Caspian Policy Center Holds Discussion on the Biden Administration’s Path Forward in the Greater Caspian Region
Author:Caspian Policy Center
Mar 3, 2021
Current and former U.S. government representatives and academics discussed the ways the Biden administration can chart the best path forward in Central Asia and the South Caucasus in light of geo-strategic trends and developments that have occurred in the region over the past four years.
Washington, D.C. — TODAY, the Caspian Policy Center (CPC) hosted a panel of experts to discuss the steps the Biden administration can take in its diplomatic engagement with the Greater Caspian region and the roadmap the CPC has developed for a more stable and prosperous region aligned with the United States' interests. The webinar was held in conjunction with the release of CPC’s "Six Recommendations for the Biden Administration’s Caspian Policy" brief.
"Often targets of ambitious neighboring powers seeking greater influence, leverage, and advantage, countries on both sides of the Caspian Sea generally look for active, visible, and constructive engagement by the U.S. government as well as by American private-sector and academic institutions,” said Efgan Nifti, Chief Executive Officer of the CPC.
Six weeks into Joe Biden’s presidency, his administration is in the midst of developing its foreign policy, including towards the Caspian region.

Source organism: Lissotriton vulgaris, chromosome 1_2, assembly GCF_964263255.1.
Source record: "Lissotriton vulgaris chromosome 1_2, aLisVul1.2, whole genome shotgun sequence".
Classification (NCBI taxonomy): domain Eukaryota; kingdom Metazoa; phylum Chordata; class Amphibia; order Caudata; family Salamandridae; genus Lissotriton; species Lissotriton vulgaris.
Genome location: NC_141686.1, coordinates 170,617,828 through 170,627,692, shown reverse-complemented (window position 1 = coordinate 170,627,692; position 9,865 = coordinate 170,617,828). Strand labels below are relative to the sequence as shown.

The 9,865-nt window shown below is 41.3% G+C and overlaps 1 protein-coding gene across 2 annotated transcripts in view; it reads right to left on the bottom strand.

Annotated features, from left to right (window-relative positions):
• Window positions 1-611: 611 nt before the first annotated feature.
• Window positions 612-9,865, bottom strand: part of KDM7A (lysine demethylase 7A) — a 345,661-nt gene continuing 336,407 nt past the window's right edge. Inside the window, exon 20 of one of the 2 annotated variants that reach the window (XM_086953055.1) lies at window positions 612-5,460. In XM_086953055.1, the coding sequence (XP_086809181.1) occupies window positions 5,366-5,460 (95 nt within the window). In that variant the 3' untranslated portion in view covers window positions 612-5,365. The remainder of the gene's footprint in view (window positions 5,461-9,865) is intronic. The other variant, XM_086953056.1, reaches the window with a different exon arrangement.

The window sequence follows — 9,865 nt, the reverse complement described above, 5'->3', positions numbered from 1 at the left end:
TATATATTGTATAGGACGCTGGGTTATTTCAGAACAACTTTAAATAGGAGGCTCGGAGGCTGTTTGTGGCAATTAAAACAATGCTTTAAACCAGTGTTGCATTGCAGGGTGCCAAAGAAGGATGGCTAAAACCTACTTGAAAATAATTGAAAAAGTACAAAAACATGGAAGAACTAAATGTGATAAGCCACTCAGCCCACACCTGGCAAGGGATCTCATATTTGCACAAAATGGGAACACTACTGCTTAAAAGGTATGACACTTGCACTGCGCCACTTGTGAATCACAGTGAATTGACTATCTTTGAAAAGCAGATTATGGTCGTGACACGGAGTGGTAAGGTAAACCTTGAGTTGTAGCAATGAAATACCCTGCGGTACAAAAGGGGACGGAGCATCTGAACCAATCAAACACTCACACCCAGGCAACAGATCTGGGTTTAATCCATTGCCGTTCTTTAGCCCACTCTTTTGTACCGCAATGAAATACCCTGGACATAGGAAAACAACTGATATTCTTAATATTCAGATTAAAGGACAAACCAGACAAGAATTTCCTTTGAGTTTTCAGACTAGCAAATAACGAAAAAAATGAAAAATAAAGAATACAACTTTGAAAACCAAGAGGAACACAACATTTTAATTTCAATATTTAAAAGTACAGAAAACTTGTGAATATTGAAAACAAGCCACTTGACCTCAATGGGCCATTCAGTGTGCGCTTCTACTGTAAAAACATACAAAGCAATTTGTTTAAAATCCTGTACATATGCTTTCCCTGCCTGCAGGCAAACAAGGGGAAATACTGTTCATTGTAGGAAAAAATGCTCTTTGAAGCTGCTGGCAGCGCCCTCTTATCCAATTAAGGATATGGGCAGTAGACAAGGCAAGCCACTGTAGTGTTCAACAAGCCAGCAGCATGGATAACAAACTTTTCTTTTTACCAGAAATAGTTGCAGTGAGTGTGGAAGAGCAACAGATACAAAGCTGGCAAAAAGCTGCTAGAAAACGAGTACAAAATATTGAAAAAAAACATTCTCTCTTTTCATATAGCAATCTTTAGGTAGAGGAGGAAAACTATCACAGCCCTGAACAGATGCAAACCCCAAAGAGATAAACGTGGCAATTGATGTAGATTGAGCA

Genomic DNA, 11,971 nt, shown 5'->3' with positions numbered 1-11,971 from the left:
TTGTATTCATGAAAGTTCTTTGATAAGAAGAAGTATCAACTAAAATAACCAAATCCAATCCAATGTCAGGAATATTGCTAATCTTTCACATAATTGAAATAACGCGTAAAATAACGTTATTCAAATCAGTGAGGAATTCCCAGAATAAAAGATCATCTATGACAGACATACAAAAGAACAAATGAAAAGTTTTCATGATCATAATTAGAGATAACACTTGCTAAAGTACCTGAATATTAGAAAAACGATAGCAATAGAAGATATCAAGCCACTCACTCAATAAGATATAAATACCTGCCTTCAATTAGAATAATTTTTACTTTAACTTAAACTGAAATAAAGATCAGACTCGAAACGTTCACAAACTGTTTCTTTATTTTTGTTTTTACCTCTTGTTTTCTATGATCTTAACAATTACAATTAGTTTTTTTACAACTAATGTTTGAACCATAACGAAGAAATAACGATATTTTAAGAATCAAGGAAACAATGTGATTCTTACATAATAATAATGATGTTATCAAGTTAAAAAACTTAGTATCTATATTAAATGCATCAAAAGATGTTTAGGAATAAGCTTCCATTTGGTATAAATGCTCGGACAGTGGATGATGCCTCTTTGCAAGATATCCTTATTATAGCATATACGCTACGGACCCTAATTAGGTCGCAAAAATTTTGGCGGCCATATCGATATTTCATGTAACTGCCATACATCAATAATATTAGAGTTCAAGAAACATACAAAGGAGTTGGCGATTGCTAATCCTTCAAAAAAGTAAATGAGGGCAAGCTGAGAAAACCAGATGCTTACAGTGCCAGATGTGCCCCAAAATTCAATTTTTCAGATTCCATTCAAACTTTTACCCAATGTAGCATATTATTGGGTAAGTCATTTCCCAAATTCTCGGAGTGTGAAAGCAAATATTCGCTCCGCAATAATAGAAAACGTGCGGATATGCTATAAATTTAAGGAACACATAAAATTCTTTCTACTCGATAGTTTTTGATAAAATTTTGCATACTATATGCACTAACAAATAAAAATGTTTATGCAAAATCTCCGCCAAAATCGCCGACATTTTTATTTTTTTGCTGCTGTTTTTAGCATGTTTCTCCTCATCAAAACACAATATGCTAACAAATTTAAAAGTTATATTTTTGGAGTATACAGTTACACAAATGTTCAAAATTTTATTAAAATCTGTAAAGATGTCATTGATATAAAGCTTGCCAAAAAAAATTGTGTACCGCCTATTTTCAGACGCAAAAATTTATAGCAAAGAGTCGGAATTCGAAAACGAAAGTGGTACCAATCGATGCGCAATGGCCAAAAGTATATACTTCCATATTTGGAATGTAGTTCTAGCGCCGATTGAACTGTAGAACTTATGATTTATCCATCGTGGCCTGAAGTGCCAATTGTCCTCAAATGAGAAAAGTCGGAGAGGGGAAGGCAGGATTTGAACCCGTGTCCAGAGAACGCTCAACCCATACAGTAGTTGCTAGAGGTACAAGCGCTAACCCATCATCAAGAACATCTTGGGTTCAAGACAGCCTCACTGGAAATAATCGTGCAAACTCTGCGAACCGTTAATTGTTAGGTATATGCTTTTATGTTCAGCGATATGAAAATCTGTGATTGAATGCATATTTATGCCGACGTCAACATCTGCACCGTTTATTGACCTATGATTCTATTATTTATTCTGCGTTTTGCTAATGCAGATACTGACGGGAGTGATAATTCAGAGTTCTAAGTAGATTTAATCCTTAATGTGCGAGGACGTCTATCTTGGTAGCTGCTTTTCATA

George Kent, Deputy Assistant Secretary for European and Eurasian Affairs at the U.S. Department of State, delivered keynote remarks during the discussion highlighting the importance of the U.S. strategic interests in supporting democratic, prosperous, and secure countries in the South Caucasus.
"Overshadowed by the ongoing pandemic and the outbreak of the fall conflict, the Southern Gas Corridor was completed under budget and on time, with the final Trans Adriatic Pipeline segment to Italy completed in December 2021. The United States and the EU’s sustained support for this multinational public-private partnership was part of our long-term goal to improve European energy security and diversify gas supplies to Europe, " said Deputy Assistant Secretary Kent. "In January, Azerbaijan signed an MOU with Turkmenistan on joint exploration of hydrocarbons in the Caspian. This breakthrough, after years of impasse, has the potential to lead to greater connectivity between the existing energy infrastructure spanning the South Caucasus and the significant hydrocarbon resources of the Greater Caspian Basin. This initiative could be a game-changer – with rational, economic self-interest overcoming long-standing hurdles to an interdependent regional network. Talks of cross-Caspian trade, previously hostage to the disagreement between the Caspian littoral states, have begun in earnest. The most recent announcement was planned to expand Kazakhstan’s Port Aktau to enable the export of goods to Azerbaijan, and onwards to Turkey and Europe. The U.S. is committed to working with the countries of the Greater Caspian Region to create the conditions needed to unlock greater private investment, combat corruption, and secure nations’ autonomy from foreign malign influence. We will continue to promote transparency, openness, rule of law, and respect for fundamental freedoms and human rights. It is worth emphasizing that a just system with integrity benefits both a country’s citizens and foreign investors who can create jobs driving prosperity and growth at home so that citizens don’t need to look for opportunities abroad.”